Economists and epidemiologists, psychologists and political scientists: Researchers from multiple disciplines have detailed the high price we pay when we tolerate intense maldistributions of income and wealth. If we want a world more welcoming to the best humanity can be, the social science consensus holds, we need to narrow the gaps that divide us.
But how? Here we have no clear consensus. We do have options. Societies can narrow the gaps in income that distance our most and least affluent in three basic ways. We can level up incomes at the bottom of our economic order. We can level down incomes at the top. Or we can do both.
Those who sit atop our economic order — and those who seek their favor — typically do their best to confine us to the first of these options. To narrow our economic divides, friends of grand fortune advise, we need to work at lifting up the bottom. Fighting inequality, they maintain, need only involve attacking poverty, nothing more.
Raising a society’s bottom-most incomes can certainly narrow a gap between rich and poor. But that gap can also widen — if incomes at the top rise more rapidly than incomes at the bottom. China has witnessed this exact phenomenon over recent decades. Between 1978 and 2015, incomes for China’s poorest 50 percent saw a real increase of 401 percent. Incomes for China’s top 1 percent, in those same years, soared over four times faster, by 1,898 percent. China has become considerably more unequal.
Still, tens of millions of Chinese families have gained greater economic security over the past four decades, and those who see inequality as purely a poverty problem find China’s experience encouraging. We need not fret about how well the rich may be doing, they argue, if the poor are doing better, too.
Some take this stance a step further. Worrying about the rich, they maintain, only serves to distract us from the far more important task of lifting up the poor. Why obsess over the luxury in our penthouses, as former Bill Clinton aide Laura D’Andrea Tyson once asked, when people are living in rat-infested basements?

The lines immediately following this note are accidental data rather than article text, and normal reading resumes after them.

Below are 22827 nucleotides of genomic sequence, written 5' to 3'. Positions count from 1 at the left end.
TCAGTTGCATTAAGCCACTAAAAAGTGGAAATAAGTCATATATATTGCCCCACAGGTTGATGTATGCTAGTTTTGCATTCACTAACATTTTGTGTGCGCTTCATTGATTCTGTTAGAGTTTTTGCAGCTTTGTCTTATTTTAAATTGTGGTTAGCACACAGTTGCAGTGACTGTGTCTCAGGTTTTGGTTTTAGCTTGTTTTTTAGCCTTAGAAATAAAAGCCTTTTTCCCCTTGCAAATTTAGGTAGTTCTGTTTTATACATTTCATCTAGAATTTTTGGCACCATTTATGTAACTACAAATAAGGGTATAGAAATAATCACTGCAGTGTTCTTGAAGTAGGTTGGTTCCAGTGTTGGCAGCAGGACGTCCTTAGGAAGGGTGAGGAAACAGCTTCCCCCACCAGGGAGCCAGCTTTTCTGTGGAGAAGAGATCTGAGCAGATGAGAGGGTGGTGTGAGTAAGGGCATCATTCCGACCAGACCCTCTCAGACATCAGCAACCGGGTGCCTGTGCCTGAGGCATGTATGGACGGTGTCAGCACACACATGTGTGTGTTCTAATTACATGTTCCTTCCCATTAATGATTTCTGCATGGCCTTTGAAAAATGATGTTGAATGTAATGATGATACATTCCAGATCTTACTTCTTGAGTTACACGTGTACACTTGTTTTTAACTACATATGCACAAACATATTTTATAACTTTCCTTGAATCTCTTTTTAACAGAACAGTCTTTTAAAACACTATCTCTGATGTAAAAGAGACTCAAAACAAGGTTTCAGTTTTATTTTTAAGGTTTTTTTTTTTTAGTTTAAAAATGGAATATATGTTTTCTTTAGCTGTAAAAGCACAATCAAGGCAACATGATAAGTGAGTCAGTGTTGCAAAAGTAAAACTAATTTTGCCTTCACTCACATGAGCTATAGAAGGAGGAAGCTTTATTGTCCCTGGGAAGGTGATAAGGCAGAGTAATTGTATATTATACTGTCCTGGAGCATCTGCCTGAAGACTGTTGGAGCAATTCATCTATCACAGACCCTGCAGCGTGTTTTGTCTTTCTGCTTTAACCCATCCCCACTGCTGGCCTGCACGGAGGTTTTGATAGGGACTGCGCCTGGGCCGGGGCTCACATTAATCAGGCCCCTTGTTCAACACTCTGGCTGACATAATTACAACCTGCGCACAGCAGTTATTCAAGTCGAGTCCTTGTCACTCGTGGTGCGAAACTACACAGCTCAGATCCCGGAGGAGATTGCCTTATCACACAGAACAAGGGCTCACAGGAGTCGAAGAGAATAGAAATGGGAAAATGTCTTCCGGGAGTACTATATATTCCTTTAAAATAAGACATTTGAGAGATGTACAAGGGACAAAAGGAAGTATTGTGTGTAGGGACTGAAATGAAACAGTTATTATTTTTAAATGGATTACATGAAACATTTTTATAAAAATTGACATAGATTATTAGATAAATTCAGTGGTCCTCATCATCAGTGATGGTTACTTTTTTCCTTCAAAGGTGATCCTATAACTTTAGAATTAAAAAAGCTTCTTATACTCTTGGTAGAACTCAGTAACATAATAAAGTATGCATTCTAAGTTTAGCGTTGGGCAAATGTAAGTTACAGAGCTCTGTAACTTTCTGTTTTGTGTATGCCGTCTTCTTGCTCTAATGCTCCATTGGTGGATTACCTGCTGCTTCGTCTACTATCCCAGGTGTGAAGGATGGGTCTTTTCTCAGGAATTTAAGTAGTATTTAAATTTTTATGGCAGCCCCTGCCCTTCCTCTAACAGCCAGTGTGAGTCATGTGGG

We should be focusing on helping society’s poorest, not hammering on the richest, adds Princeton economist Alan Blinder, a frequent adviser to Democratic Party presidential hopefuls. For the poor, Blinder believes, “the fantastic earnings of people that make $100 million a year are completely irrelevant.”
The UK Labour Party’s Tony Blair wing, back during its 1990s heyday, held that increases in the grand fortunes of the rich can even speed the demise of dire poverty. The richer the rich become, the argument went, the more they can shell out at tax time to fund social programs for the poor. We are “intensely relaxed about people getting filthy rich,” as Blair cabinet heavyweight Peter Mandelson famously put the matter in 1998, “as long as they pay their taxes.”
But years later, in an interview with the BBC, Mandelson would somewhat change his tune.
“I don’t think I would say that now,” he acknowledged.
Mandelson’s second thoughts shouldn’t surprise us. Societies that “relax” on the rich don’t get, in return, economies that benefit everyone. They get economies that benefit the rich — at everyone else’s expense.
This dynamic has played out most dramatically in the United States. America’s political elites, Republicans and Democrats alike, have been intensely relaxing on the rich ever since the late 1970s. They have reduced the taxes the rich pay and deregulated the businesses the rich run. The result? Since 1978, the poorest 50 percent of Americans have actually seen their real incomes shrink, by 1 percent. America’s most affluent 1 percent, over that same span, have seen their real incomes nearly triple.
A recent World Bank report finds similar trends on the international front. Stagnation below, windfalls above. “Without significant shifts in within-country inequalities, the report concludes, the World Bank’s current core goal — the elimination of extreme poverty by 2030 — “cannot be achieved.”
In China, meanwhile, the days of rapidly rising incomes — at the economic base — have come and gone. Over the last decade, real wages in the pace-setting city of Hong Kong have increased a grand total of 3 percent. The poorest of Hong Kong’s poor are now living in wire-mesh boxes stacked on top of apartment-house roofs. The boxes typically run six feet long and three feet wide. Locals call their occupants “caged dogs.”